This was it. This was what we had been training for the previous two nights. We had a whole slew of new tools. Now it was time to hammer home the last hit of confidence before we left the program.

I mean, being “attacked” by two police officers in a secure environment with two additional police officers watching wasn’t scary, right?


The woman from a previous class went first. She yelled loudly at the Michelin Man to get back before launching into a frenzy of punches and kicks.

Hold the phone.

Was I supposed to move like that?

Was I supposed to yell those things?

I sure hope the answer was no, because I did neither.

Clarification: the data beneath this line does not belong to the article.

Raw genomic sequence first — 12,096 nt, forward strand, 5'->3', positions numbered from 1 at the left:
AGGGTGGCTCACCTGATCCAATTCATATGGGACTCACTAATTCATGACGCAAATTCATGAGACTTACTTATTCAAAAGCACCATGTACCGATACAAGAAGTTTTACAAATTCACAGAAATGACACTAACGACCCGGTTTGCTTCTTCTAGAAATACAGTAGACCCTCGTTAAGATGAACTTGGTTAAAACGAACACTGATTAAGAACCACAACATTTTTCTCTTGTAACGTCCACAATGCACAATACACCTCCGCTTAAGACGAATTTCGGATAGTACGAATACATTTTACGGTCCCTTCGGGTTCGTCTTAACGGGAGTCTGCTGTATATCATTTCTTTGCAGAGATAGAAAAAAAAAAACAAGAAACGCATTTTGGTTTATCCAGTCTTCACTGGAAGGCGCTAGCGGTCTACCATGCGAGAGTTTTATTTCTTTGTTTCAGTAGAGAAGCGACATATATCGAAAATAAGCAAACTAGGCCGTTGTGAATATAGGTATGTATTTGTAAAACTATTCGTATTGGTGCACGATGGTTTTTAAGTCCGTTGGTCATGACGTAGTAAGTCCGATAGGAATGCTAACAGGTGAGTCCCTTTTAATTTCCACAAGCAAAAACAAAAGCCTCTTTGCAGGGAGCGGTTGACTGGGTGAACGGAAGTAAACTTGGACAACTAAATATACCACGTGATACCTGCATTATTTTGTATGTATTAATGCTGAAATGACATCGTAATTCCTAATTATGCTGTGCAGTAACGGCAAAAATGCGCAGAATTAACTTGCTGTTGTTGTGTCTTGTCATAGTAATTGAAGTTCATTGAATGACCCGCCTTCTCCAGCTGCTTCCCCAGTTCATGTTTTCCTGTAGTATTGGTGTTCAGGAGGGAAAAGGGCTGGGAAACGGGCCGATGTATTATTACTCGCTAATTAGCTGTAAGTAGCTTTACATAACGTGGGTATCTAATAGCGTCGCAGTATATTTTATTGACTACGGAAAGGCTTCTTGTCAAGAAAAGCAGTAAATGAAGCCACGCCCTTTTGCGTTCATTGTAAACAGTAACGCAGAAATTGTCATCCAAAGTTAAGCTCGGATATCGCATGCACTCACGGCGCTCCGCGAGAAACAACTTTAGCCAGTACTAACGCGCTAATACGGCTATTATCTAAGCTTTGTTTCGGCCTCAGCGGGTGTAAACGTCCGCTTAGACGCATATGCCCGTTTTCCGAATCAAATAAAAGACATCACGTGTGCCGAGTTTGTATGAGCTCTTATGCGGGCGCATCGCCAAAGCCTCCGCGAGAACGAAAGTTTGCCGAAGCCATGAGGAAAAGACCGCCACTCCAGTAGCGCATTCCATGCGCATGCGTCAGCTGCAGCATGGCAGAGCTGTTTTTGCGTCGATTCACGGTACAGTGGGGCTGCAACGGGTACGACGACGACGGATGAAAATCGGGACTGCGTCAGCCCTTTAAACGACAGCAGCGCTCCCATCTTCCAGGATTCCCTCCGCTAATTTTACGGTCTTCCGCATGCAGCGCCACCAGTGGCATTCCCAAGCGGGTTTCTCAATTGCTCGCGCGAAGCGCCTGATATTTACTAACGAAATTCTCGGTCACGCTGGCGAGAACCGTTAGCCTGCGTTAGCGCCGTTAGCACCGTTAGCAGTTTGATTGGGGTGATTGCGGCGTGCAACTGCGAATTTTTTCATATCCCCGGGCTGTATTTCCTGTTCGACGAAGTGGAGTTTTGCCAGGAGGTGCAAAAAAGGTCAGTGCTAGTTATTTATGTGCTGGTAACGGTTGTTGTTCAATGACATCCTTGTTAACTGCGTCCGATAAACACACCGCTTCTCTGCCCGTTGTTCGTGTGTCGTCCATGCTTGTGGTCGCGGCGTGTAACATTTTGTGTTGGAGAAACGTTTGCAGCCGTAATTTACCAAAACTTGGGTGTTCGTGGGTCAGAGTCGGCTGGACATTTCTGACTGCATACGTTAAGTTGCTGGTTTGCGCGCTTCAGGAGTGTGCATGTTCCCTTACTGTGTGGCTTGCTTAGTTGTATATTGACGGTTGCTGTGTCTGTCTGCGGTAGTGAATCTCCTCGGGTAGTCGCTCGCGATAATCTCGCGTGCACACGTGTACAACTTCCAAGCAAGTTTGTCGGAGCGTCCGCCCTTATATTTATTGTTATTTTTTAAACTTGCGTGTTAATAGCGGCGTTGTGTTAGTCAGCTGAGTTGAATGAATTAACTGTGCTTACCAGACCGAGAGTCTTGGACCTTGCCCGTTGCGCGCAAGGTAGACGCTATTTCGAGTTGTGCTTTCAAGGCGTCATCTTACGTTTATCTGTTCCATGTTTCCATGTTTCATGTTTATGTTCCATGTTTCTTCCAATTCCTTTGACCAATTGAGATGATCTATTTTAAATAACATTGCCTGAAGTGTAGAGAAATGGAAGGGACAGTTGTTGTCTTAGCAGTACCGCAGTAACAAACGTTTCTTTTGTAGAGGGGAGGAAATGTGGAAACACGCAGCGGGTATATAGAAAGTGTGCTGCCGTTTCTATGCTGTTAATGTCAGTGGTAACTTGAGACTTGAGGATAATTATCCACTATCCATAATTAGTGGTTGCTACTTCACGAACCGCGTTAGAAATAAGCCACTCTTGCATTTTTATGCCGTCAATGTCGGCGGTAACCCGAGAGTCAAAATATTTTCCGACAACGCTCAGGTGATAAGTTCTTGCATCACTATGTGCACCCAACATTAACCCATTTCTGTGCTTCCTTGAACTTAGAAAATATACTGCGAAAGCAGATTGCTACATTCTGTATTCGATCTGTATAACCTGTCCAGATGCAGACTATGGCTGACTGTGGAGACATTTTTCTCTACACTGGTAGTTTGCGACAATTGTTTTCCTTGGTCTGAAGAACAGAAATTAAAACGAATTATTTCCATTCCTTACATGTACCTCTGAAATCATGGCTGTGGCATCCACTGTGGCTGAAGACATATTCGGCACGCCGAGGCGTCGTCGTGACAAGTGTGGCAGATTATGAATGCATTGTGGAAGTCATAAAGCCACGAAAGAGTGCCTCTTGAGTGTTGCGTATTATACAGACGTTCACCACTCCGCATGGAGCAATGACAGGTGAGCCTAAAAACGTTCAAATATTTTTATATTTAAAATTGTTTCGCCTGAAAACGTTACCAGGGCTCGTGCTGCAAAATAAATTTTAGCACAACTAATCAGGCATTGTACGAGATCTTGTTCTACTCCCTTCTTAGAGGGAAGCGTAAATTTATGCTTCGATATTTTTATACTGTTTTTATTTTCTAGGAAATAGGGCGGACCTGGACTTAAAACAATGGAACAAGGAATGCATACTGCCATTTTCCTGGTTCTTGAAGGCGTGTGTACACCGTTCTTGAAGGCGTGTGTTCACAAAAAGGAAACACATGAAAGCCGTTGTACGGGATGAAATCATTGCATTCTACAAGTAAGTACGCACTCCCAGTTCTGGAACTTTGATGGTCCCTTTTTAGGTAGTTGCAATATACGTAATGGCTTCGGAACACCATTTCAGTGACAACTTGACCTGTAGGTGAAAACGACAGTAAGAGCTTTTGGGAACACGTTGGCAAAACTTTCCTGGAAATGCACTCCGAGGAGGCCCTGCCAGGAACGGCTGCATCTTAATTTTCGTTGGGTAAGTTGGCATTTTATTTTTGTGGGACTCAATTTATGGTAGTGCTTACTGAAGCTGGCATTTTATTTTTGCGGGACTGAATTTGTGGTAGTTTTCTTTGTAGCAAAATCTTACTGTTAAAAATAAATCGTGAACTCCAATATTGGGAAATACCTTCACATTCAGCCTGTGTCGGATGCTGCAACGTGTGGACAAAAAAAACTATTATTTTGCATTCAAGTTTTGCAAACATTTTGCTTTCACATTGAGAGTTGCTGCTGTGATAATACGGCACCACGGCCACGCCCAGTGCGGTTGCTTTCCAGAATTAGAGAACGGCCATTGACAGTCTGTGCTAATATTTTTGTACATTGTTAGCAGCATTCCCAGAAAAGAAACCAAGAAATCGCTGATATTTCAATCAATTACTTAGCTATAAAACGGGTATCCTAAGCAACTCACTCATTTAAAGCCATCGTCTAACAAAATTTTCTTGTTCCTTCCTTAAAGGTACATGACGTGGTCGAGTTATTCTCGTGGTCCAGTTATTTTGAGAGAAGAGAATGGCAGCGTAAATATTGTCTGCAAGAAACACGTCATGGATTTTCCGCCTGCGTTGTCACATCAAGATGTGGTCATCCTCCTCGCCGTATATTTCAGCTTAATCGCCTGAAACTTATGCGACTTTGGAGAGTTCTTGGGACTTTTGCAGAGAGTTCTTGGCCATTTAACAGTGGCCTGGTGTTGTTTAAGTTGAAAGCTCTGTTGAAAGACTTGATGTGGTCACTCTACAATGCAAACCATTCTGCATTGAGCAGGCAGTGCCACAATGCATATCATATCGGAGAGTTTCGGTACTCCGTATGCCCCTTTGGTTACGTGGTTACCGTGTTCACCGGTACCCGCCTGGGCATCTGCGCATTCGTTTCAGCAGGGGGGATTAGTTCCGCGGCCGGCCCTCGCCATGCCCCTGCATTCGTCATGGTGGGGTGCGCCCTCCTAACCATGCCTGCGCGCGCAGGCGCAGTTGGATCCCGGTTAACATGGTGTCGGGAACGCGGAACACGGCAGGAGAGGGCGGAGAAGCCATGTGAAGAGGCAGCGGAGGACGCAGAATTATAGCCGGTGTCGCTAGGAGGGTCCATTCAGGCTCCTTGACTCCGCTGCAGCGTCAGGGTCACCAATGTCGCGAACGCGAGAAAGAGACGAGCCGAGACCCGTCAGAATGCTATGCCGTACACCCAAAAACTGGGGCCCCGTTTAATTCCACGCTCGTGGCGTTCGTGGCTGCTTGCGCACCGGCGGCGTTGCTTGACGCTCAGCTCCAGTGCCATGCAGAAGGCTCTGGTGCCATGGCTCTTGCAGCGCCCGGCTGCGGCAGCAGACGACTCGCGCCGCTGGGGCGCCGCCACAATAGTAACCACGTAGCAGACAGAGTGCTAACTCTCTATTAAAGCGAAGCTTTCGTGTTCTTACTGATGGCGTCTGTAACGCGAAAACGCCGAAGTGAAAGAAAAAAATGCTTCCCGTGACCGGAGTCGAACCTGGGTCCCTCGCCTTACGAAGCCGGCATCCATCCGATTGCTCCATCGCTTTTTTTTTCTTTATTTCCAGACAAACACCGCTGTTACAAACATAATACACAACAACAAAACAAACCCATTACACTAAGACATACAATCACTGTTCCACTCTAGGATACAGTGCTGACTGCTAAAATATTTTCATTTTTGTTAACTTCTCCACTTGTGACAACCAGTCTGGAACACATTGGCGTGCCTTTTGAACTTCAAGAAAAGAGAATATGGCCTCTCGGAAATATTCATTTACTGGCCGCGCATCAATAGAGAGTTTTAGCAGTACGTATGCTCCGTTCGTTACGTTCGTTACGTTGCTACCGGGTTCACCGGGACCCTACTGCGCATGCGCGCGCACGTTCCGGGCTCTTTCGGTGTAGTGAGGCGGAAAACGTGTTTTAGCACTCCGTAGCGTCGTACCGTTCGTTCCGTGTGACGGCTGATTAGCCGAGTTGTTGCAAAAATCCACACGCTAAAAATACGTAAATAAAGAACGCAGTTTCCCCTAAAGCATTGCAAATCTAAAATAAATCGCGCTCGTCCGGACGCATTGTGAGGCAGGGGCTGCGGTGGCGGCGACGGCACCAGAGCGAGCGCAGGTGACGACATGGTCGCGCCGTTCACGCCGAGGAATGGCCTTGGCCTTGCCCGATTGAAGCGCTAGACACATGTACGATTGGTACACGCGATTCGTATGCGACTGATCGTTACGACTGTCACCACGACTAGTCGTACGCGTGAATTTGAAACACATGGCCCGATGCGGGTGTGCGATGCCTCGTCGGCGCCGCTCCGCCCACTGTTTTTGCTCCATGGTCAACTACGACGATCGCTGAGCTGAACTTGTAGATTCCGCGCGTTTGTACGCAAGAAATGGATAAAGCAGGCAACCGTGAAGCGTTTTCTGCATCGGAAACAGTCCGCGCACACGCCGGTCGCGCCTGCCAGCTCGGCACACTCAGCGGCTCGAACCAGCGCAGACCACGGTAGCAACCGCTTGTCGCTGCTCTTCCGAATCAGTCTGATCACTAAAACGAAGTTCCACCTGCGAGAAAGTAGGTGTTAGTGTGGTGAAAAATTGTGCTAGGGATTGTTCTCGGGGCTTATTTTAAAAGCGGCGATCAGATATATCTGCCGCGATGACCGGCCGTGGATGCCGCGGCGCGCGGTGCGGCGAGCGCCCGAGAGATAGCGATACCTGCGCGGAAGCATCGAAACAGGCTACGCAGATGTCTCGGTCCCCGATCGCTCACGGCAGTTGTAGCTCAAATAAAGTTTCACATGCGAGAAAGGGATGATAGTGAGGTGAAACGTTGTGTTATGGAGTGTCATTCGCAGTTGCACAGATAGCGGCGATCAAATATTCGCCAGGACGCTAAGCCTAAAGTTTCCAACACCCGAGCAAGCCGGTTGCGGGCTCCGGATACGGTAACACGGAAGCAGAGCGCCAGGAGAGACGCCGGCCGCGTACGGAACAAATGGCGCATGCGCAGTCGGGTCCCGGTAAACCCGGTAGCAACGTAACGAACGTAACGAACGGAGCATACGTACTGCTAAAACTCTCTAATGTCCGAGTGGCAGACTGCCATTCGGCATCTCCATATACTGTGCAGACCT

In fact, I kind of blanked. Speaking-wise, at least.

I walked to the front and McKee explained the scenario. I nodded, took a deep breath and stepped forward. The sargeant approached and I settled into the defensive stance waiting for him to attack.

Then, I had an epiphany. There was no way my punch to the chest would hurt a man of his size in real life. It just would not. My younger brother is a mastiff in human form; punches to the chest do not stop him. My older brother is unaffected by those hits, as well.

Although, there is one move which never fails.

And just like that, ladies and gentlemen, I broke my unspoken rule of no groin shots.

With about two or more feet between the sargeant and me, I lifted my front leg, snapped a kick and ran away.

It felt great.

Believe it or not, I managed to contain my giggles. Although, I may or may not have skipped to the finish line.